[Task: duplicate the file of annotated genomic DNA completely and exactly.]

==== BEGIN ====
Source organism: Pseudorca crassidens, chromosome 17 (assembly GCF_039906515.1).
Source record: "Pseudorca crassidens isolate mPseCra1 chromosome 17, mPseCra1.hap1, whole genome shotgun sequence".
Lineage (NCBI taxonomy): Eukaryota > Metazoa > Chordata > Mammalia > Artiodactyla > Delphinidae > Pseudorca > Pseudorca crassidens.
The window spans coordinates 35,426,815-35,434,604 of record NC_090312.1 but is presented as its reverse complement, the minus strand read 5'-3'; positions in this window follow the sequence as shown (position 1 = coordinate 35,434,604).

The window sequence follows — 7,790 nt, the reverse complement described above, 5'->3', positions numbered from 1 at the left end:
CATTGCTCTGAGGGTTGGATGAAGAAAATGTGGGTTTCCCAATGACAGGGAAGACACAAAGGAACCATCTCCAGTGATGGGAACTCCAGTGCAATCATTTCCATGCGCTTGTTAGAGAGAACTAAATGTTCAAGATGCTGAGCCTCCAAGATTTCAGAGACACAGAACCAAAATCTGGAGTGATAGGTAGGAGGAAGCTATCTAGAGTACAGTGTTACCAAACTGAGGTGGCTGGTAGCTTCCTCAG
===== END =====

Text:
Source organism: Pseudorca crassidens, chromosome 17 (assembly GCF_039906515.1).
Source record: "Pseudorca crassidens isolate mPseCra1 chromosome 17, mPseCra1.hap1, whole genome shotgun sequence".
Lineage (NCBI taxonomy): Eukaryota > Metazoa > Chordata > Mammalia > Artiodactyla > Delphinidae > Pseudorca > Pseudorca crassidens.
The window spans coordinates 35,426,815-35,434,604 of record NC_090312.1 but is presented as its reverse complement, the minus strand read 5'-3'; positions in this window follow the sequence as shown (position 1 = coordinate 35,434,604).

The window sequence follows — 7,790 nt, the reverse complement described above, 5'->3', positions numbered from 1 at the left end:
CATTGCTCTGAGGGTTGGATGAAGAAAATGTGGGTTTCCCAATGACAGGGAAGACACAAAGGAACCATCTCCAGTGATGGGAACTCCAGTGCAATCATTTCCATGCGCTTGTTAGAGAGAACTAAATGTTCAAGATGCTGAGCCTCCAAGATTTCAGAGACACAGAACCAAAATCTGGAGTGATAGGTAGGAGGAAGCTATCTAGAGTACAGTGTTACCAAACTGAGGTGGCTGGTAGCTTCCTCAG